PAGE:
A photographer has made it his mission to take moving photos of the world's most endangered animals

Since 2005, National Geographic photographer Joel Sartore has made it his mission to document all the world’s captive
species — the ultimate goal being to help bring awareness to the alarming rate at which some of these animals are going extinct.
With an estimated 12,000 different types of birds, fish, mammals, reptiles, amphibians and invertebrates kept in zoos and conservation’s, it’s going to take Sartore a total of 25 years to get the job done. In past 11 years, he’s documented nearly 6,000 animals in intimate, studio portrait settings.

His multiyear project, entitled Photo Ark, is featured in next month’s National Geographic magazine — which is publishing ten covers, a different animal gracing each one for the April issue.

Below, a selection of animals from Sartore’s noble endeavour.

Black-and-rufous elephant shrew at Omaha's Henry Doorly Zoo and Aquarium.

Joel Sartore/National Geographic

African White-Bellied Tree Pangolin at the Pangolin Conservation in St. Augustine, Florida.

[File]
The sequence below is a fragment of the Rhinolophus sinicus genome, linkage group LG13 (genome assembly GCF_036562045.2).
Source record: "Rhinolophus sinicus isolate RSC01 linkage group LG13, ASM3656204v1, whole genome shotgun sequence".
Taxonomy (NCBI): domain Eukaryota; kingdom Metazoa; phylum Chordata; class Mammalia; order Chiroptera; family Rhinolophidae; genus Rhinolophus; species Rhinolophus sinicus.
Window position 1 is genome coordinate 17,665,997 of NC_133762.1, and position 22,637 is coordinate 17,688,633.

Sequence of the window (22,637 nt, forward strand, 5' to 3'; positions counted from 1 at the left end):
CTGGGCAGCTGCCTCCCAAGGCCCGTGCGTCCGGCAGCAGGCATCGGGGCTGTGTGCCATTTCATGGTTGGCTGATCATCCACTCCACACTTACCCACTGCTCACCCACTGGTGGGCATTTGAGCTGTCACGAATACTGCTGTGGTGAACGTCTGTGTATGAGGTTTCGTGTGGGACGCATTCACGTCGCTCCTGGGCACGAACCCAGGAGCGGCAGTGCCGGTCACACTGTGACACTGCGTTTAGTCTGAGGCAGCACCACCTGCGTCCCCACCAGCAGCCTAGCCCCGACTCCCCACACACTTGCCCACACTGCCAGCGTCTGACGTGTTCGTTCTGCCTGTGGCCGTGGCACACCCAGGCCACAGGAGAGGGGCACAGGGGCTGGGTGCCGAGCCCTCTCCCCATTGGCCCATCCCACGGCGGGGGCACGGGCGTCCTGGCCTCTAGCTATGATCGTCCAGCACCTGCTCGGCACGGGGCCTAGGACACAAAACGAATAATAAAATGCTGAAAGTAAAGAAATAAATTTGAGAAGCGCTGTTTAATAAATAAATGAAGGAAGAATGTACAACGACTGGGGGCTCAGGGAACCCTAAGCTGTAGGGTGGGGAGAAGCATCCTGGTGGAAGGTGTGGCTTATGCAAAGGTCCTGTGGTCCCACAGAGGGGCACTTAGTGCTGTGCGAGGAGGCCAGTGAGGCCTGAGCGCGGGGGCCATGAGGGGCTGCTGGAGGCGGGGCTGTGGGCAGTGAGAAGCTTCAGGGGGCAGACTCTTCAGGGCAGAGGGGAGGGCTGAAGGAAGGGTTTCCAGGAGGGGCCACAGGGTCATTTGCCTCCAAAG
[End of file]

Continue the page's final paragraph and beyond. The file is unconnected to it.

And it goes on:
Joel Sartore/National Geographic

Fire shrimp at the Nebraska Aquatic Supply.

Joel Sartore/National Geographic

North American porcupine at the Great Plains Zoo, South Dakota.

Joel Sartore/National Geographic

Bornean orangutan & Bornean/Sumatran orangutan at the Houston Zoo.

Joel Sartore/National Geographic

American flamingo at the Lincoln Children's Zoo, Nebraska.

Joel Sartore/National Geographic

Fennec Foxsaint at the St. Louis Zoo.

Joel Sartore/National Geographic

Giant panda at the Zoo Atlanta.

Joel Sartore/National Geographic

National Geographic's ten covers for the April issue.

Joel Sartore/National Geographic

One of ten covers, featuring the waxy monkey tree frog.

Joel Sartore/National Geographic

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